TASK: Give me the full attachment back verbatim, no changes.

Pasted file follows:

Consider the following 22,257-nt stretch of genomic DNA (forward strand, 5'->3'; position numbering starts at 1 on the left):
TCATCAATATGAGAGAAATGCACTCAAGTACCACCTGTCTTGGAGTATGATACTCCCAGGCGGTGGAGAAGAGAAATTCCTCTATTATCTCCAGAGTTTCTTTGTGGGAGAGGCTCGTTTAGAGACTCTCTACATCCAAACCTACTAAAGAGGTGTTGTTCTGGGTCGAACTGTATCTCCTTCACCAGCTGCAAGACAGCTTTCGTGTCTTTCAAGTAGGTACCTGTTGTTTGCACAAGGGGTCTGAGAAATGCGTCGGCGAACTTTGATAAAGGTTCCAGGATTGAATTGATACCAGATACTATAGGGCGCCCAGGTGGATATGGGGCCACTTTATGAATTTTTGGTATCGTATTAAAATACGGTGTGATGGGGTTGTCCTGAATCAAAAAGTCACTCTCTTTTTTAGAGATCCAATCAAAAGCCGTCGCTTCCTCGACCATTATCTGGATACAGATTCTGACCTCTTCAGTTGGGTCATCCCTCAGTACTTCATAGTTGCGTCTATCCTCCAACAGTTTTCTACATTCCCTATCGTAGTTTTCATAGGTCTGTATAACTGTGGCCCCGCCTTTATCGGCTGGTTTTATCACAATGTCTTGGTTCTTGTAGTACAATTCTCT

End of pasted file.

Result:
Consider the following 22,257-nt stretch of genomic DNA (forward strand, 5'->3'; position numbering starts at 1 on the left):
TCATCAATATGAGAGAAATGCACTCAAGTACCACCTGTCTTGGAGTATGATACTCCCAGGCGGTGGAGAAGAGAAATTCCTCTATTATCTCCAGAGTTTCTTTGTGGGAGAGGCTCGTTTAGAGACTCTCTACATCCAAACCTACTAAAGAGGTGTTGTTCTGGGTCGAACTGTATCTCCTTCACCAGCTGCAAGACAGCTTTCGTGTCTTTCAAGTAGGTACCTGTTGTTTGCACAAGGGGTCTGAGAAATGCGTCGGCGAACTTTGATAAAGGTTCCAGGATTGAATTGATACCAGATACTATAGGGCGCCCAGGTGGATATGGGGCCACTTTATGAATTTTTGGTATCGTATTAAAATACGGTGTGATGGGGTTGTCCTGAATCAAAAAGTCACTCTCTTTTTTAGAGATCCAATCAAAAGCCGTCGCTTCCTCGACCATTATCTGGATACAGATTCTGACCTCTTCAGTTGGGTCATCCCTCAGTACTTCATAGTTGCGTCTATCCTCCAACAGTTTTCTACATTCCCTATCGTAGTTTTCATAGGTCTGTATAACTGTGGCCCCGCCTTTATCGGCTGGTTTTATCACAATGTCTTGGTTCTTGTAGTACAATTCTCT